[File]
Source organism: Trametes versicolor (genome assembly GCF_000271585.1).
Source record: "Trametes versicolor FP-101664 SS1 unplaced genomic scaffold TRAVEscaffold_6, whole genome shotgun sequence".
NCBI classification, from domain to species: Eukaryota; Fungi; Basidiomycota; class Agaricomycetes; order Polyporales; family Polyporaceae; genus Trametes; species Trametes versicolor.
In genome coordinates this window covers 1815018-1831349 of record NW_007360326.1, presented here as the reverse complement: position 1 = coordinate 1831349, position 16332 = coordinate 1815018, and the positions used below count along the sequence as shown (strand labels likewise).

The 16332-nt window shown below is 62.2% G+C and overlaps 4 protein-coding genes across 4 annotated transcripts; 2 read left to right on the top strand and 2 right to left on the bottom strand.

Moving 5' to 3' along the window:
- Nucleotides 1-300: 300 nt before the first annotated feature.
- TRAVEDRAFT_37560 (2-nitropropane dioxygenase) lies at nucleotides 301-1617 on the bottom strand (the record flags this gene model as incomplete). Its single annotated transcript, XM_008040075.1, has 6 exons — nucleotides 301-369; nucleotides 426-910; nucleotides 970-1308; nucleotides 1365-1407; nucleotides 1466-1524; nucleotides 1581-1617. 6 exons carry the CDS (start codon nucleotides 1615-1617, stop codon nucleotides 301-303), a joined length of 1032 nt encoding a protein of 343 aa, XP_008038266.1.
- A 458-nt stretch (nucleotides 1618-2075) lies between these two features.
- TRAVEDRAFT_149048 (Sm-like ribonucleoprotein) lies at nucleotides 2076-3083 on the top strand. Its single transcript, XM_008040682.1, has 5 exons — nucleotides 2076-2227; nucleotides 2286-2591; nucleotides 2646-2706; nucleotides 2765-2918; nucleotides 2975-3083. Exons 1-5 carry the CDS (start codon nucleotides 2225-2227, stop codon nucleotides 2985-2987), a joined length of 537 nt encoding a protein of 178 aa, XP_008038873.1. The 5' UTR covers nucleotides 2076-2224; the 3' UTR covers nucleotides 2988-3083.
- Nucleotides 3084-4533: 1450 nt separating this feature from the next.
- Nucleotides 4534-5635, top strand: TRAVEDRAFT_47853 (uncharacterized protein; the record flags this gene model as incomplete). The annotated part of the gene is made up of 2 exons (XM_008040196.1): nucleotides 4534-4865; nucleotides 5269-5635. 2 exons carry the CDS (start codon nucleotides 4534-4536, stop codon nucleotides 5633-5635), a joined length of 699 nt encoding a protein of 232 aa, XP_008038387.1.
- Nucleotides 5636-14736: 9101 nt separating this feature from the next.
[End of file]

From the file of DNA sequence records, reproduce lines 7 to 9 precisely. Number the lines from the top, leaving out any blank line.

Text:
- Nucleotides 1-300: 300 nt before the first annotated feature.
- TRAVEDRAFT_37560 (2-nitropropane dioxygenase) lies at nucleotides 301-1617 on the bottom strand (the record flags this gene model as incomplete). Its single annotated transcript, XM_008040075.1, has 6 exons — nucleotides 301-369; nucleotides 426-910; nucleotides 970-1308; nucleotides 1365-1407; nucleotides 1466-1524; nucleotides 1581-1617. 6 exons carry the CDS (start codon nucleotides 1615-1617, stop codon nucleotides 301-303), a joined length of 1032 nt encoding a protein of 343 aa, XP_008038266.1.
- A 458-nt stretch (nucleotides 1618-2075) lies between these two features.